Which Shakespeare class would you rather take?


#1

I’ll be teaching an advanced Shakespeare seminar this coming spring to a bunch of seasoned English and history undergraduates. Most of them will have had a semester of Shakespearean comedy and romance before, so I won’t be doing much comedy in this class, if any.

I’m wavering between four different ways to present the class. Which sounds most interesting to you?

  1. Go through every single English history play–ten plays to get the whole bloody story.

  2. Half English history and half Roman history plays (so from Richard II to Henry V, and then do Coriolanus, Julius Caesar, Antony and Cleopatra).

  3. Focus on interesting female leads in Shakespeare–so I’d do Coriolanus, Antony and Cleopatra, Titus Andronicus, the three Henry VI plays, Macbeth, Troilus and Cressida, Shrew, maybe.

  4. Read the weird stuff that you rarely read in a Shakespeare class–All’s Well, Pericles, The Two Noble Kinsmen, Troilus and Cressida, King John, Henry VIII, Love’s Labor’s Lost, etc.

What appeals most to you?


#2

Four! I always loved the chance to take ‘these your unusual weeds’ and explore something a bit different.

(Also, if you liked, you could add a poll to that post and possibly garner a good deal of response…)


#3

Oh man. I’m sitting here supposedly grading final papers. It’s bad enough that I’m absorbed with these forums–I probably shouldn’t immerse myself in figuring out how to create a poll. I’ll have to settle for qualitative data.


#4

I’d learn the most from this. Also, since it is an advanced class, more interesting aspects of these titles can be explored.


#5

Which sounds most interesting to you?

  • Go through every single English history play–ten plays to get the whole bloody story.
  • Half English history and half Roman history plays
  • Focus on interesting female leads in Shakespeare–so I’d do Coriolanus, Antony and Cleopatra, etc
  • Read the weird stuff that you rarely read in a Shakespeare class–All’s Well, Pericles, etc

0 voters


#6

When someone mentions Shakespear most people tend to think of his popular and well-known works, that and fact the subject is somewhat obligatory for anyone who has literature or english classes, I’d say its a bit more interesting to learn something most have either skipped or didn’t really know about… so weird stuff it is. I really hope there’s interesting bits in it… I was one of those those students who would yawn at the mention of Shakespear so maybe there’s something in that unkown that can spice up some interest. :stuck_out_tongue:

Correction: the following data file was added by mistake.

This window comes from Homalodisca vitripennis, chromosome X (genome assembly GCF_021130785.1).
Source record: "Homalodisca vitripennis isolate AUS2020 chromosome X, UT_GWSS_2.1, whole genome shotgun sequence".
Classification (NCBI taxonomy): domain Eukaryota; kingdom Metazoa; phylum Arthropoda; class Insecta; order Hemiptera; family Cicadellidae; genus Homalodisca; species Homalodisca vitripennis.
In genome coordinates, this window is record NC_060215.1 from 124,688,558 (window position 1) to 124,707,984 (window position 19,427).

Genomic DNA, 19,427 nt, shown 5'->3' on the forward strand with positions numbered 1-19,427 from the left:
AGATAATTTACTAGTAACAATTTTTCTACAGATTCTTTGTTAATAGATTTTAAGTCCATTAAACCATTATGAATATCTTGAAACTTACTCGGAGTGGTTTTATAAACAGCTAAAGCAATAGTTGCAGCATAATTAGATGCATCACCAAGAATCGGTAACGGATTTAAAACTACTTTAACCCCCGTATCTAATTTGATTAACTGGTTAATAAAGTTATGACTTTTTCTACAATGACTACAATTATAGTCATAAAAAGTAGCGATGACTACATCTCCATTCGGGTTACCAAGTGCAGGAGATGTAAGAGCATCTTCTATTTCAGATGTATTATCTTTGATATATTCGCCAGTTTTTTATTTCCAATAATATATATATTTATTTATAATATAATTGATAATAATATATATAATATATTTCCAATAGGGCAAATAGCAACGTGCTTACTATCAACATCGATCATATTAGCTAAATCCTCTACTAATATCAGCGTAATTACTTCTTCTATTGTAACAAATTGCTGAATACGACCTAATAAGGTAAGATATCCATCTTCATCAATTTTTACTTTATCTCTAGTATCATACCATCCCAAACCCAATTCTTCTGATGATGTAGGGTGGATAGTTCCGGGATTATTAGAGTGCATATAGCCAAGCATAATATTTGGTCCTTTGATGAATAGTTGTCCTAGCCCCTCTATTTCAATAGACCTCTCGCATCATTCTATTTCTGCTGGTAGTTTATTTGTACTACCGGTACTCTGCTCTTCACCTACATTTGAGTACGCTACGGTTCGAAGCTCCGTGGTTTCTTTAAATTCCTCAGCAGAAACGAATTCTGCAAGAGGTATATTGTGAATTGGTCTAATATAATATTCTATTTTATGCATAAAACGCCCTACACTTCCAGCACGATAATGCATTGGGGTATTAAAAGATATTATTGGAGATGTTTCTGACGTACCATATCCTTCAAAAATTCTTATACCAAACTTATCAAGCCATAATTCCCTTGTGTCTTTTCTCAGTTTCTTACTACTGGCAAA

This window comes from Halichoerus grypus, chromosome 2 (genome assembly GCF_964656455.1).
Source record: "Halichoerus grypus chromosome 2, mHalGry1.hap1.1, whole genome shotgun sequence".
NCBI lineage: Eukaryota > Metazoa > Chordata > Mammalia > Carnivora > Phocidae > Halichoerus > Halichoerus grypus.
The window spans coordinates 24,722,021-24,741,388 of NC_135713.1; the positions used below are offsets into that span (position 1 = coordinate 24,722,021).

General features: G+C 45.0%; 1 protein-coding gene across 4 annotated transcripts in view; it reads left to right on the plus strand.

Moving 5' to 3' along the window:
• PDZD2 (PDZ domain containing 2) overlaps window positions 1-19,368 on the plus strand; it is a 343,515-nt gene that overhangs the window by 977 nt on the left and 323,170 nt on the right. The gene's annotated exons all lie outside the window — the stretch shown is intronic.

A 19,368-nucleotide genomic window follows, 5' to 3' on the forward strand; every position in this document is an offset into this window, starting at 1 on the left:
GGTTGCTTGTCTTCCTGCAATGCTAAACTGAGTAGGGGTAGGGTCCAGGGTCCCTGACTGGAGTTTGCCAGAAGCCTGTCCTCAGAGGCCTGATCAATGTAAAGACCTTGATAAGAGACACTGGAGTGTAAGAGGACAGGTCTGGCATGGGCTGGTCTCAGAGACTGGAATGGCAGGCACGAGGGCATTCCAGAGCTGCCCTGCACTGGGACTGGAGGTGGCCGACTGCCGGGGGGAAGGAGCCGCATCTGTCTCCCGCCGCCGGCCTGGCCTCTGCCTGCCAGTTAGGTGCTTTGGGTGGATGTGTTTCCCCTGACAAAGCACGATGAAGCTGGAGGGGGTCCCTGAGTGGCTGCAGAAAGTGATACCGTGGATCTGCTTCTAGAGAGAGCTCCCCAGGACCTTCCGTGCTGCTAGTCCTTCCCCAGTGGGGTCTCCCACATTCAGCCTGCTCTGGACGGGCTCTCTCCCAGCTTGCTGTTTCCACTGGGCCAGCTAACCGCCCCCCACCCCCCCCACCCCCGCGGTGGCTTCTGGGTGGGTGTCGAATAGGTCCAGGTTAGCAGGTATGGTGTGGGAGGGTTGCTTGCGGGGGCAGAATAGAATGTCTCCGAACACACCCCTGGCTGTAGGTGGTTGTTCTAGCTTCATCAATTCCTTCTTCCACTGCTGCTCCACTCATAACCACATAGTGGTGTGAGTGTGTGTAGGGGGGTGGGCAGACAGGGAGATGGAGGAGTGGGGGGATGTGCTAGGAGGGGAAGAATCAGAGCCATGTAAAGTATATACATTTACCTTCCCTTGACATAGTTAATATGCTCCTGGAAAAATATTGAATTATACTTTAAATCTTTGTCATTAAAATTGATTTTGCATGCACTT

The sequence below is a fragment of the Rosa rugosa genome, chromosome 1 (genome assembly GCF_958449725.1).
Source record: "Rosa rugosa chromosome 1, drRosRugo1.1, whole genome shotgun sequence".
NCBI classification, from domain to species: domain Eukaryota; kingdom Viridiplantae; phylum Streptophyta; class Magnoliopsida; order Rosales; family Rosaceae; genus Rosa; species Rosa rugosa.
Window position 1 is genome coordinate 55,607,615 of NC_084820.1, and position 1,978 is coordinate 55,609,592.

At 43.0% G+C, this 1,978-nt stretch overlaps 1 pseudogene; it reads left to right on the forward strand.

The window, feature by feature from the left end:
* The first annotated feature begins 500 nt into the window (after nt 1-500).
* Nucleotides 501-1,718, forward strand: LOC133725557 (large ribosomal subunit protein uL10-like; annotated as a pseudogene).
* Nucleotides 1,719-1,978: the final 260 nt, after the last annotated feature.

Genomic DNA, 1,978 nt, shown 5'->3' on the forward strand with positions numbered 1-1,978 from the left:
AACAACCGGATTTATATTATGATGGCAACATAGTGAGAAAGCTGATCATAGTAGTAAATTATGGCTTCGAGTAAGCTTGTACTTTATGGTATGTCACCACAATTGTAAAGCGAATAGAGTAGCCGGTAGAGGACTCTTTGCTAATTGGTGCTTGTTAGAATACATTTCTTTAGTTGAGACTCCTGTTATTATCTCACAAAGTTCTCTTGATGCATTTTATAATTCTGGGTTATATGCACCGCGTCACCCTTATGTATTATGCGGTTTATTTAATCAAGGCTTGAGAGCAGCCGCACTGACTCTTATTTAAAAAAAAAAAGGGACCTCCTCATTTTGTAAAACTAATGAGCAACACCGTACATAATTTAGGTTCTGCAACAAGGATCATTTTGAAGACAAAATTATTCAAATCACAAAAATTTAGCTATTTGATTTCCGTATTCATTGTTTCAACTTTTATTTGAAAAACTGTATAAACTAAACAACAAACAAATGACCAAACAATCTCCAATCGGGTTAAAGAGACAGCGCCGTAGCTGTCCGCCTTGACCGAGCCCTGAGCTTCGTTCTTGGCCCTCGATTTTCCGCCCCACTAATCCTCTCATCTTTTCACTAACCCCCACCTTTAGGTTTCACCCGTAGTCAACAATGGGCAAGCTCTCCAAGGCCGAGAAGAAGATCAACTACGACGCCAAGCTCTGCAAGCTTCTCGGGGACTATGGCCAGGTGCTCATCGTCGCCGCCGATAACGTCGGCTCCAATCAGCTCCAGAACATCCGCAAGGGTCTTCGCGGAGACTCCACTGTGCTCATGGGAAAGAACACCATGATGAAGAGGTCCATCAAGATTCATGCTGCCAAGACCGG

#7

Damn, do you have to pick one? beBecause I like 2 and 4 because they seem interesting and something that someone like me would be intrigued by and not skip.


#8

I do have to pick one, unfortunately!

I’ve also been polling my first-year students, asking them what they were required to read in high school. By far it is Romeo and Juliet and Julius Caesar that people have been assigned. I think it’s time for Julius Caesar to stop being a required high school Shakespeare play. I like it just fine, but it isn’t one that I would choose if I had to require only two plays to be taught.


#9

It is just funny, because I am Spanish and the plays we have for Shakespeare at high school are normally Romeo and Juliet but far most common is Hamlet and Otelo is common. Never the romans or the historical ones … I don’t include Macbeth as historical.


#10

If there were just two, I’d prefer MacBeth and Othello.


#11

I like Othello but if I have to pick two… Macbeth and Lear


#12

I wonder if Othello is too sexy for high school students–not sure if that is one of the considerations. Julius Caesar wins my nod for the least sexy play.


#13

It was taught in my school but I was in the advanced class where we actually explored the historical aspects and the guy it was based on etc… so ya.


#14

Sexy? I went to a private nun ruled catholic school and nuns play Othello… But well Anglo-Saxon culture is way puritain compared to ours… I had otello with 12 lol…Oh, my god Then for Anglo-Saxon Don Juan is XXX ? I had that at 8


#15

It’s not super sexual, but it’s way more so than Julius Caesar. :slight_smile:


#16

@Gower One of my profs once said that Othello was the arche of (most) subsequent English literature: the family drama and the dark antihero. Would you agree with that?


#17

Othello does have a lot that shows up later–it combines the comedy (“oh no, I’m a cuckold”) and the tragedy.

I don’t know if I would call Othello a “dark antihero” though. He seems like too much of a victim for that. Macbeth–him I would call a dark antihero. He thinks of himself as the actor, but he is more more acted upon.


#18

No, not Othello: Iago as the antihero. cf Milton, the Romantics, etc etc.


#19

Ah, I see–that I can agree with.


#20

I always thought lago was a pure villain.

but everyone knows more then me :slight_smile: so I defer to everyone else.